4 thoughts on “The Rigidity of the Tradition: Part 2”
Those who mistake the unessential to be essential and the essential to be unessential, dwelling in wrong thoughts, never arrive at the essential. ~ Dhammapada 1.11, Gautama Buddha
Hello and thank u for ur articles
So I had my first course in 2007. I went up to satipatana course and when I realized that the soul concept was not part of the theory of this tradition and of Buddhism in general, I felt really disturbed.
I used to teach Hatha yoga at that time and was so passionate about spirituality I wanted to explore so many paths. I actually did. I explored different types of yoga such as Styananda with very different types of meditations. As I was going through some hard times it was very difficult for me to practice Vipassana at that time and I needed more “pragmatic” kind of meditations, I mean meditation that can help me achieve things and reach goals in life… Vipassana was only giving me the desire to become a nun and retire from the mundane world…. I actually relocated and where I settled was a pranic healing center. I engaged in that practice and followed many courses and upgraded my knowledge and practiced their arhatic meditations.
But to be honest, I didn’t like their organization and the way that they are practicing and also worshipping the guru even if the teachings on healing are quite valuable and clear. O didn’t like their meditation neither. I found them to shallow. After that episode of a few years, I moved to India for 6 months lately, at the Ashram of a famous guru where you are quite free with ur practice. The only thing is that twice a day there is Vedas recitation and some devotional Bajans. I studied part of Vedas there even learnt and chanted. Read a lot about the guru, met great devotees who had really strong faith. But as I was going to the Mandir to follow the chantings, It turned out that I went back to Vipassana because all the kind of meditations I have learnt, included those there at this Ashram, are actually full of imagination, projection and don’t address suffering. They’re kind of spiritual bypassing… I really enjoyed the energy of faith in the Ashram though, and I have great respect for the guru who built a very beautiful and useful place for people of the village and recluses from all over the country who can come and stay there for almost nothing and do their practices. All those people have all the reasons to have faith in their guru. I completely understand their gratitude and I myself feel very grateful to have spent so much time during the lockdown feeling safe there and being surrounded by so kind hearted people.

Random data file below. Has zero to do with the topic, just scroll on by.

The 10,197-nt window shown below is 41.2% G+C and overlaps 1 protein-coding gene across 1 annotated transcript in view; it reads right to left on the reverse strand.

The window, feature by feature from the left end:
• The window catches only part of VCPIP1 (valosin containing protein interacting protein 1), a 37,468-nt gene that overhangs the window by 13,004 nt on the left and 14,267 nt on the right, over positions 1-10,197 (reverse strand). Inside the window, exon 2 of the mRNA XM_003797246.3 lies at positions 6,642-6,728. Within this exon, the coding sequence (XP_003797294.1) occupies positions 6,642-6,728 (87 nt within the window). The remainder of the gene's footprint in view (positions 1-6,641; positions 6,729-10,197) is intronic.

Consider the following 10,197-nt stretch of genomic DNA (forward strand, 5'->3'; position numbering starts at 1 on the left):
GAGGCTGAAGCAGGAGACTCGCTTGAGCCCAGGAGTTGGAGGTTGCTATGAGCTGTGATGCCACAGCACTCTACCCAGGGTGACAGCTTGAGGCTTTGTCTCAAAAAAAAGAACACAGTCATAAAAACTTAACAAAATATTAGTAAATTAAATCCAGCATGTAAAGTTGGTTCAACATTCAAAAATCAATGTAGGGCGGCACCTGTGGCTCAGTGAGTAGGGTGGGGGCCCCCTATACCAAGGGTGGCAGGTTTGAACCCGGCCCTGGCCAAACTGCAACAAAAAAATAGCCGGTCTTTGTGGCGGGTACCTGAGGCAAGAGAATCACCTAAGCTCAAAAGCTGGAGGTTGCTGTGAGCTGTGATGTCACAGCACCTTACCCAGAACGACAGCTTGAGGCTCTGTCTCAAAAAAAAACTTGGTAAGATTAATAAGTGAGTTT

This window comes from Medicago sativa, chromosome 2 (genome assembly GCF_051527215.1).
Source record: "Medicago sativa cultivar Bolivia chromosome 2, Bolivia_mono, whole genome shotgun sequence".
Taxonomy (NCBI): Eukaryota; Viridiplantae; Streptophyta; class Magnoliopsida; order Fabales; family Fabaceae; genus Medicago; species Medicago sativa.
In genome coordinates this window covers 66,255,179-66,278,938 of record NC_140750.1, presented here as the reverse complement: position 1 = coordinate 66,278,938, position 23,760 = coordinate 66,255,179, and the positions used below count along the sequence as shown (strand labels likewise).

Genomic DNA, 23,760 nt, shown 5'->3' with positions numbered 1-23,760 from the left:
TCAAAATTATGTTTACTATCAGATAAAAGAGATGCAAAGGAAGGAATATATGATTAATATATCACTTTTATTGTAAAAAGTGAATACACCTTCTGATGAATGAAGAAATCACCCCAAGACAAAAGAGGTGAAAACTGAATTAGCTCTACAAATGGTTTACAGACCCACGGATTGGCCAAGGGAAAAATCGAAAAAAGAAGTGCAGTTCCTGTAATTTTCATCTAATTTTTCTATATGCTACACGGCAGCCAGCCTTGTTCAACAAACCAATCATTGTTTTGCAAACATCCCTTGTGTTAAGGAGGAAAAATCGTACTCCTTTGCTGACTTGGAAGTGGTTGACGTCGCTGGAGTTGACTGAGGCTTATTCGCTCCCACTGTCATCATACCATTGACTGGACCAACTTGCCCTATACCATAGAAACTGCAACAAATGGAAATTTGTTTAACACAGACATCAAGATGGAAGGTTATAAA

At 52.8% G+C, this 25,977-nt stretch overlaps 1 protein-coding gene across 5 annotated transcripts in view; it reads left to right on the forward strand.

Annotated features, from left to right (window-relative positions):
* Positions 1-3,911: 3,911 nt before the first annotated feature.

Now, I am currently going back to Vipassana, after practicing some mindfulness techniques. What I can say is that Goenka says that it is the only path because that is what the Buddha said. I think in pali is ekayano Maggo. U can find the reference in the satipatana sutta. I think I’m grasping the meaning of it now more deeply and this is probably because I have the experience of other paths: we have no other choice than to face suffering. We cannot run away from it. If u concentrate your mind on a pleasant object such as a deity or a mantra or nowadays u practice positive focus, you will never be liberated. This is really the truth. And there is nothing to do with sectarianism… The only way out is in and the Buddha gives us the way to observe deeply. Studying the texts is very useful. It helps to understand why Goenka is saying such things. You can also see how other tradition interpret and on Wich practice they insist. This is very interesting.